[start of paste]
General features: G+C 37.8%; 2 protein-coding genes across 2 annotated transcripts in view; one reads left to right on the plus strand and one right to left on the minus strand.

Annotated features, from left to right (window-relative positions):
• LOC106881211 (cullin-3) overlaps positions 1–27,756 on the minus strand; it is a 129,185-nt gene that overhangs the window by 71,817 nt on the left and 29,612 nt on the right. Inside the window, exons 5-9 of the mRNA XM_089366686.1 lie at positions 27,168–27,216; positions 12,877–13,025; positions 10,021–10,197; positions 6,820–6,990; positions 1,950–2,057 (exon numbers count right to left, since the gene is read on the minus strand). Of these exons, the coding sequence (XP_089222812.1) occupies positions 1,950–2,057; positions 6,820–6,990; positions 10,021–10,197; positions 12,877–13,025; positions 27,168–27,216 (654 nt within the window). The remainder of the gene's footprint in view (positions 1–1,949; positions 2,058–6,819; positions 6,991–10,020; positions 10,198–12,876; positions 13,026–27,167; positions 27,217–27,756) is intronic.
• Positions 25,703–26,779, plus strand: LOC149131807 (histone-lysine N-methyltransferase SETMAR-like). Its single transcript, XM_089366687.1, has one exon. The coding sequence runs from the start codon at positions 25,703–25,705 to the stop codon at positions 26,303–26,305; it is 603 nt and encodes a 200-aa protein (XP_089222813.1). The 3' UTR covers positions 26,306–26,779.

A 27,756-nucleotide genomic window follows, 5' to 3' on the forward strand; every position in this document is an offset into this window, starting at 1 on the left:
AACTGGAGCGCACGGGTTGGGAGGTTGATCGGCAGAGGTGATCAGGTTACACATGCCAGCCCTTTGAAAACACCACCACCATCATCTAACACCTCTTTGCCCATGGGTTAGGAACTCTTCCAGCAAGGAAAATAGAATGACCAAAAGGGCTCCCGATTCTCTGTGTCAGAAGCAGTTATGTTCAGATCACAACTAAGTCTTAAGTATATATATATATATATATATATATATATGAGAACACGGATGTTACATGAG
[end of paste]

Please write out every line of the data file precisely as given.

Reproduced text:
General features: G+C 37.8%; 2 protein-coding genes across 2 annotated transcripts in view; one reads left to right on the plus strand and one right to left on the minus strand.

Annotated features, from left to right (window-relative positions):
• LOC106881211 (cullin-3) overlaps positions 1–27,756 on the minus strand; it is a 129,185-nt gene that overhangs the window by 71,817 nt on the left and 29,612 nt on the right. Inside the window, exons 5-9 of the mRNA XM_089366686.1 lie at positions 27,168–27,216; positions 12,877–13,025; positions 10,021–10,197; positions 6,820–6,990; positions 1,950–2,057 (exon numbers count right to left, since the gene is read on the minus strand). Of these exons, the coding sequence (XP_089222812.1) occupies positions 1,950–2,057; positions 6,820–6,990; positions 10,021–10,197; positions 12,877–13,025; positions 27,168–27,216 (654 nt within the window). The remainder of the gene's footprint in view (positions 1–1,949; positions 2,058–6,819; positions 6,991–10,020; positions 10,198–12,876; positions 13,026–27,167; positions 27,217–27,756) is intronic.
• Positions 25,703–26,779, plus strand: LOC149131807 (histone-lysine N-methyltransferase SETMAR-like). Its single transcript, XM_089366687.1, has one exon. The coding sequence runs from the start codon at positions 25,703–25,705 to the stop codon at positions 26,303–26,305; it is 603 nt and encodes a 200-aa protein (XP_089222813.1). The 3' UTR covers positions 26,306–26,779.

A 27,756-nucleotide genomic window follows, 5' to 3' on the forward strand; every position in this document is an offset into this window, starting at 1 on the left:
AACTGGAGCGCACGGGTTGGGAGGTTGATCGGCAGAGGTGATCAGGTTACACATGCCAGCCCTTTGAAAACACCACCACCATCATCTAACACCTCTTTGCCCATGGGTTAGGAACTCTTCCAGCAAGGAAAATAGAATGACCAAAAGGGCTCCCGATTCTCTGTGTCAGAAGCAGTTATGTTCAGATCACAACTAAGTCTTAAGTATATATATATATATATATATATATATATGAGAACACGGATGTTACATGAG